Sometimes at night I lay and I can't believe what my eyes have seen. I really cannot believe it. --Helen K., Auschwitz survivor
So much has been written about the Holocaust, from academic treatises to popular histories, but it's rare to find a book that captures the texture of everyday living in Nazi Germany. Witness is such a gem. Since 1979, Yale University has videotaped testimonies from Holocaust survivors and witnesses. Twenty-seven of these first-person accounts have been woven into Witness, creating a rough narrative of life before, during, and after the Nazi era. The witnesses are a diverse group: Colonel Edmund M.'s unit liberated Mauthausen concentration camp, Robert S. was in the Hitler Youth, Werner R. survived a death march that killed thousands, Celia K. joined the partisans and sabotaged German railways. The editors wisely remain on the fringe; capsule biographies of each witness and brief introductory pieces allow the testimony to take center stage. Herbert J. was an American POW liberated from Mauthausen concentration camp. He describes how local children were encouraged to assault the prisoners as they were marched to the quarry for work. One girl:
...had a barrel stave. She come and she hit me with it, and I was stubborn and I wouldn't fall down right off easy. And she hit me a couple of times, and finally I went down ... and she bent over me, and she's calling me names and whatnot, and she says quietly, "Here! Here!" And so I reach up defensively and she's poking something at me. It was soft, and I put it inside my shirt. Brotenspeck--broiled pork fat between German bread. Every day after that she was there and she'd do the same thing--only it didn't take as many whacks with that barrel stave to get me to fall down. ... And she never got caught. It would have cost her her life.
Abraham P., a Romanian Jew who survived Auschwitz and Buchenwald, remembered telling his little brother to stay with their parents when they arrived at Auschwitz. "Little did I know that--that I sent him to the--to the crematorium. I am--I feel like--I killed him [crying]." When Helen K.'s brother died in her arms en route to Majdanek, she made up her mind "that I'm going to defy Hitler. I'm not going to give in. Because he wants me to die, I'm going to live." Many of these accounts are painful to read, but, as noted Holocaust scholar Lawrence L. Langer writes in his foreword, "Without survivor testimony, the human dimension of the catastrophe would remain a subject of speculation." Witness illuminates this dimension, providing a powerful and personal history of the Holocaust. --Sunny Delaney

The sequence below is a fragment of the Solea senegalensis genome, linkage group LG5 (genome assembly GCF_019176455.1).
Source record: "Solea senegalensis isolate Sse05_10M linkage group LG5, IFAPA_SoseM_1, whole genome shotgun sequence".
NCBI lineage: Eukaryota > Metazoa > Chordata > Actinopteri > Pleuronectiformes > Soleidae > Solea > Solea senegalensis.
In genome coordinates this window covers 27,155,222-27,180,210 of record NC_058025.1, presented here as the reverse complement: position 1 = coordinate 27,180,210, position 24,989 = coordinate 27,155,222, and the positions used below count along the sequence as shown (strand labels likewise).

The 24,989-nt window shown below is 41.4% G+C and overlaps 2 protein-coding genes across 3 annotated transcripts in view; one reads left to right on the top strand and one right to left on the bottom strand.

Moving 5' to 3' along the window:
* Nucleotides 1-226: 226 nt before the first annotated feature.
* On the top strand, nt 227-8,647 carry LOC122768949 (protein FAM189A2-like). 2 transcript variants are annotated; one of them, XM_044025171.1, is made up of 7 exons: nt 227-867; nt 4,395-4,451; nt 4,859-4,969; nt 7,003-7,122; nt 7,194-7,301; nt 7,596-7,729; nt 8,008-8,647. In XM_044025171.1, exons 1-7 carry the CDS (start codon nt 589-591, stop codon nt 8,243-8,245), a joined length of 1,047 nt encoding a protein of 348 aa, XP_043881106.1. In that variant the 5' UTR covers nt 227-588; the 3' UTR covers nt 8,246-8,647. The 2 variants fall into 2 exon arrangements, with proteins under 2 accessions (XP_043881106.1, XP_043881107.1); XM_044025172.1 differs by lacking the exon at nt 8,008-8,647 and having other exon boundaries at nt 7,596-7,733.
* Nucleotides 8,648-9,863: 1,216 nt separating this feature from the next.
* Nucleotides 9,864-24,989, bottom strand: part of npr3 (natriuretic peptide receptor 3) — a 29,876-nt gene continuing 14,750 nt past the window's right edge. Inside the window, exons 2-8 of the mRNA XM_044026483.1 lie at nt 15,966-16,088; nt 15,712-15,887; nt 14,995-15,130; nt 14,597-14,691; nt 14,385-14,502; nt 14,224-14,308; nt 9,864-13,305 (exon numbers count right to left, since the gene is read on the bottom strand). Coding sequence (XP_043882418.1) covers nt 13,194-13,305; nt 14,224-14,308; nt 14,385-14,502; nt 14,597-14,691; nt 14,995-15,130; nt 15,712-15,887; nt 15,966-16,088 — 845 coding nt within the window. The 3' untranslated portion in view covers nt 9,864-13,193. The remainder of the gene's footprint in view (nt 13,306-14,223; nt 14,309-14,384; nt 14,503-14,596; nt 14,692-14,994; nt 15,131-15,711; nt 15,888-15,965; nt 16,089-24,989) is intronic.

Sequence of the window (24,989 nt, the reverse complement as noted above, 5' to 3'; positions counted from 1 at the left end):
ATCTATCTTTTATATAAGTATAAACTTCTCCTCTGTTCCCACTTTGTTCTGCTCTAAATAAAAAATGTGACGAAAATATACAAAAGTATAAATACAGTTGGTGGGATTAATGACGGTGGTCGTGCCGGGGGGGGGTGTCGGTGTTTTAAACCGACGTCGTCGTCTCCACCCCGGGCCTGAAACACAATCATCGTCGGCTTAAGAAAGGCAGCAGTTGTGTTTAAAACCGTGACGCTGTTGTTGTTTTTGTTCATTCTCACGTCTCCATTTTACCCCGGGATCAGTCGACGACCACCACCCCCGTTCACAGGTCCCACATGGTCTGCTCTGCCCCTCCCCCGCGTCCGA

This is the best book I have ever read on the witnesses of the Holocaust.
It ony made me think that for every story I heard there are literally millions of other stories unaccounted for that we will never know.
Witness does a great job of telling about the memories that the survivor's in the Holocaust have had for many years.
This collection of accounts by some of the victims is a "must include" in reading about the systematic murder of millions of Jews and others in Europe by Hitler's Nazis and... Read morePublished 11 months ago by Patricia L. Mattison
This book is an oral history of the Jews who were sent to Hitler's concentration camps. The majority of the people are Polish Jews describing their horrendous experiences from... Read morePublished 16 months ago by Jerry Wilt
I had the privilege of studying with Dr.Viktor Frankl and through him met many other survivors. The stories in this outstanding work brought back the conversations that changed my... Read morePublished on March 5, 2012 by S.J.Tagliareni
This is the best book I have ever read on the witnesses of the Holocaust. It is not just a conglomeration of mini-biographies. Read morePublished on January 27, 2011 by Marcia J. Wise
As far as holocaust books go Witnesses: Voices from the Holocaust is one of the best books I have read. Read morePublished on January 22, 2011 by Erin
This book is one that drew me in! I really enjoyed this book, from beginning to end. It covers many young people, their struggles from the beginning from the war to their... Read morePublished on June 17, 2010 by N. Spruill
This is one of 10 volumes I have recently read. The content is heart rending. The organization of the material was a bit of a challenge for me to follow but well worth the... Read morePublished on April 14, 2010 by E. Willis
This book is a little more detailed than other books on the same topic. It contains little snippets of conversation on the Holocaust story. Read morePublished on March 19, 2010 by Jackie Yaacobi